Active directory and password reseting



  • We have a 3-tier software architecture. The Middle tier runs as a windows service, and is in the same domain as the server. The client can be in any location. The client and the MT are written in C# and use WCF for connections.

    What a client has run into is that when a user from Domain A connects to the MT in Domain B, if the password for the account is expired in domain B that connection is rejected outright by the domain.

    What is the best way to allow a user from domain A to change their password in domain B after it has already expired?

    I currently have a hacked solution that works flawlessly in our test environment, but only works about 50% of the time in theirs, so I am looking for ideas. There is no rush, this was drop everything urgent last year, and we just learned yesterday that they finally got around to testing it.

    fucking hate customers.



  • Are you looking for an out-of-the-AD-box way to do it (in which case I can't help you) or to write some code of your own to handle the reset?
    If the latter, we use ADSI to do the actual reset of the password, unlock the account and set "user must change password at next logon", then the code sends that user's email address a note of the new (rando-spoofed) password.

    Yes, a user could play some havoc by resetting someone else's password, but we do at least check that the password is expired before letting the above go ahead.

    Or use SAML and ADFS, if you're happy to wait 3 years for your network/Windows team to figure out how to migrate to it...



  • We had a similar issue where users attempting to retrieve Exchange emails on their smartphones would fail if the AD password was expired. The smartphones had no method of handling the dialog from the AD server to enter a change password - it simply didn't exist.

    Workaround: instructed users to VPN in or log onto a PC directly in the domain, change their password, then update the password in the smartphone email app.



  • Since this Customer is using certs for authentication, when the connections fails we use a backdoor info request in our application to ask the MT if this users password has expired. If it comes back as true, the MT resets the users password expiration date and sets the "new password on logon" flag to true.

    We than restart the login on the client application and allow them to reset their password with some special code.

    The issue is that this only seems to work about 50% of the time at the Customer location.



  • I gave this customer a list of 5 things they could do to solve this problem, that was #1 on the list. Number 5 was, we write custom code that compromises security so that you can be lazy gits.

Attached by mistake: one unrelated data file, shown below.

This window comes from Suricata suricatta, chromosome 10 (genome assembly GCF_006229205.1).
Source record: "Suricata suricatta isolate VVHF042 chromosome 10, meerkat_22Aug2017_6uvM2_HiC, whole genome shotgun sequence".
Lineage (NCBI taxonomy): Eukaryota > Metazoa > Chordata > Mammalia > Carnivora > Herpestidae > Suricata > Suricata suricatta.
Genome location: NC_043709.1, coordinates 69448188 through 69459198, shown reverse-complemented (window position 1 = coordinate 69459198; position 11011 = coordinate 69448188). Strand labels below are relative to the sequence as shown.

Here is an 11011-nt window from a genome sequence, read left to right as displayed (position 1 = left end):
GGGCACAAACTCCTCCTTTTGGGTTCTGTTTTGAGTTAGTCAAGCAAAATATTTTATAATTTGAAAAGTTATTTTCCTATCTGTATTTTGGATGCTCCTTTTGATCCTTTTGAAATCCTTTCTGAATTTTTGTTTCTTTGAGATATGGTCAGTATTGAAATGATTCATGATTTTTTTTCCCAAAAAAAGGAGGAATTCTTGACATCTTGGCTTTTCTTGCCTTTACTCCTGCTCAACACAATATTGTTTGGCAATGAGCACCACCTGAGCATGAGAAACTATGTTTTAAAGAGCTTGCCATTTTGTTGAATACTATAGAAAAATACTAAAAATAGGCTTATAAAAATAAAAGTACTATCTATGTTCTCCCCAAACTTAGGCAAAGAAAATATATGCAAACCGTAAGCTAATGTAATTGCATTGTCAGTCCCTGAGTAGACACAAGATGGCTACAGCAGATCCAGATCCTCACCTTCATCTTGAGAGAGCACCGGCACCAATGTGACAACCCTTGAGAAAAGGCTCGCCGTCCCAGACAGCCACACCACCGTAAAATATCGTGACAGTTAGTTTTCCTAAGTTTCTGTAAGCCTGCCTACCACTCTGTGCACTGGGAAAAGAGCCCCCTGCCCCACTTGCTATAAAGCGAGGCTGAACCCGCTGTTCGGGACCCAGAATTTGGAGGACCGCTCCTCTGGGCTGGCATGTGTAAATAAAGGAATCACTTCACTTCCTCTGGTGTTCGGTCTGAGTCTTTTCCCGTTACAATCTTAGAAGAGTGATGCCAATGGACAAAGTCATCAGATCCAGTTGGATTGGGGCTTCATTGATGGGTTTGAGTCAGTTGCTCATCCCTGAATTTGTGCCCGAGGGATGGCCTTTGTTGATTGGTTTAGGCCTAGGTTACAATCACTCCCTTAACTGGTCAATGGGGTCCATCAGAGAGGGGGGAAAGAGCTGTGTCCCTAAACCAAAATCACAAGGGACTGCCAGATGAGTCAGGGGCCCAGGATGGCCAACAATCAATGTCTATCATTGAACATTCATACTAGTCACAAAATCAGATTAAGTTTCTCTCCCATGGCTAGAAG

Surprise, the customer chose option #5.



  • @Dragoon said:

    The issue is that this only seems to work about 50% of the time at the Customer location.

    Ah... Active Directory propagation delays? We have a relatively small domain (around 20 DCs with decent links) but it can still take a minute or two for the supposedly realtime password resets to propagate....

    This can be improved if you can identify the DC that they are likely to authenticate to (we can, via the user's location and a fixed map of countries to DCs) and then ADSI the change against the nearest DC. It's not massively scientific but it's more reliable since we kludged this in.



  • @skotl said:

    Ah... Active Directory propagation delays?

    That is sorta where I have been leaning. The person that I have been dealing with at the customer site knows nothing about AD, and I know very little, so it has been a slow process.



  • @Dragoon said:

    That is sorta where I have been leaning. The person that I have been dealing with at the customer site knows nothing about AD, and I know very little, so it has been a slow process.

    @Dragoon said:

    only works about 50% of the time

    Uhhh... it's not the same users that makes the 50% of the time, is it? You can't use ADSI to reset the password of a domain admin so I wonder if your customer has "fixed" some permission problems by making half of his users domain admins...?



  • We use an admin user in the MT to change the users password. It will work the first time, and fail for the next X (not sure, it was late and as I said, the person I am working with doesnt know AD at all) number of minutes and than allow that admin user to change another users password.


  • Discourse touched me in a no-no place

    @Dragoon said:

    Surprise, the customer chose option #5.

    And by "surprise," I mean "completely unsurprisingly!"


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